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over him. Still, he is bound to you by the idea, that we must love our parents. He will say that he loves you, and will resent your wrongs, and be happy in your successes, but you will see that he does this more from childish habit, than from any really hearty feeling between you. He will never seek you in child-like confidence, silently to ask your sympathy, or turn his face, full of the overflowings of a loving heart, to yours to speak his affection. He will never seem pleased in your society, but consider it as a restraint he would gladly be rid of. He will come to you for money, but he will ask it more as a favor due to his wants, than a gift paid for in love for you. He will ask your concurrence in his views, more from a wish to avoid your opposition, than to strengthen the dictates of his own judgment. íf
you endeavor to control him, in the dangerous passage from boy to man, he will view your authority as assumption, and escape from it as tyranny. But this boarding-school education is the education nine-tenths of the sons of rich men receive, in our country.
If it be asked how this result is to be avoided, we answer, by keeping our children with us; by studying their dispositions ; making them our friends ; getting their confidence, and in this way searching their hearts. What a chance does a young man run now! He is thrown boldly into the world to sink or swim. It is a trial by fire by the fire of the passions, untempered by age, unregulated by experience. But the reader is looking for incident, and is weary of my youth. I set out with the intention of writing a 'plain unvarnished tale,' and 'a history of my mind. The reader must know causes. I ask his patience, and if necessary, bis pardon.
SUPERSTITIONS OF BURIAL. It is said of Diogenes, that when his friends asked him, toward the close of his life, how he would be buried, he replied that he did not desire them to bury him at all, but to throw him into the field.' That, they told him, was the way to be devoured by the birds and beasts. "No,' says he, ‘you may put a cudgel by my side.' 'A cudgel! How should you make use of it, when you have neither sense nor feeling ? “'T is there,' said he, that I wanted you. What need I care what is done with me, when I have neither sense nor feeling ?' The satirical reasoning of Diogenes, on the subject of disposing of his body after death, seems strictly rational : for what is the corporeal mass, when the spirit which ennobled it has taken its flight, but inert matter, as insensible and worthless as the clods beneath our feet ? Nay, we are not taught by nature or religion to think it otherwise. The angel of death may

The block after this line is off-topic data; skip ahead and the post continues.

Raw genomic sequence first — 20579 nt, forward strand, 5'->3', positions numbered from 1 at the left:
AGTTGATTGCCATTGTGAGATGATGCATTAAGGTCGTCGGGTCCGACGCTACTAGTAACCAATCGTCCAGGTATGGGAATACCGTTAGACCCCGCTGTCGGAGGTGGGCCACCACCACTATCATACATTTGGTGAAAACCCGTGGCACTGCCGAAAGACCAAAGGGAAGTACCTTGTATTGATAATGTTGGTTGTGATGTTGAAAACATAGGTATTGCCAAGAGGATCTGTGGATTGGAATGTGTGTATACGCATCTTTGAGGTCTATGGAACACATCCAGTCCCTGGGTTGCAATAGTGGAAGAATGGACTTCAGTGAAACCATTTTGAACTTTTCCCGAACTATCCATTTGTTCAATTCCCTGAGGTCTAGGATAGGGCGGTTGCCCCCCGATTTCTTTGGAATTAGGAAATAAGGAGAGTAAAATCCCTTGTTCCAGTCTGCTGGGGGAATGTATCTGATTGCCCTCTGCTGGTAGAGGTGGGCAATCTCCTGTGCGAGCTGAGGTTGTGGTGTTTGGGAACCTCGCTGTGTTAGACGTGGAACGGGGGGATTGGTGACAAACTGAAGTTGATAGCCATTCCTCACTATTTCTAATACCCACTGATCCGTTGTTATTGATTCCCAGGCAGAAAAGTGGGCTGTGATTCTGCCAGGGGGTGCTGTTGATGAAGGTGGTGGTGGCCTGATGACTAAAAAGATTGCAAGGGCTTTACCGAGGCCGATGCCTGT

the storm, and doom thousands to wait their judgment in the caverns of the great deep; he may career amid the thunders and lightnings of battle, till myriads of corses fatten the field of conflict, and the living be not able to bury the dead; he may will that the earth open and entomb a nation in undistinguished burial ; he may ordain that fire shall consume the body, the elements waste it, or some violent accident or convulsion scatter it; and yet, we are assured, nothing which can happen to the body can affect our immortal destiny.
With this settled conviction upon our minds, the question may naturally arise, why in this enlightened age is there so much anxiety in regard to the mere body, when nothing can preserve it from corruption and the worm ?
A friend dies — we arrange the mournful ceremonials of his interment we give a tearful tribute to sorrow for his loss, and the memory of his virtues. His spiritual essence is released from its bonds of clay, and all that lies before us is dust, soon to be consigned to its original dust. But do our minds stop here? We follow him to the grave. We look down into his narrow tenement, upon the frail receptacle which hides the progress of decay. A moment more, and the clods are heaped up to the common level of the soil, and the face of nature seems to say, “All is earth — undistinguishable and common. Do our minds stop here? We mark the spot with some slight memorial ; a tablet soon appears, to distinguish and preserve the hallowed ground. We visit it, and our feelings are stirred as we read the name once familiar to our lips and our ears, and associate it with virtues and endearments which once lived in the form that sleeps below. Though that form may have mouldered, we think not of this. Though the reptile may, even at the moment, be rioting upon all that once shone in beauty and grace, yet we think not of this. Our thoughts are not of earth nor of corruption. If our friend is before us, he appears as we once knew him ; and if our thoughts extend to the future, we invest him with new attributes of dignity and beauty, and think not of the time when we too shall moulder, but when we shall put off all that is perishable, and rise to a new and refined existence. I find that, in considering this subject, I have imperceptibly run into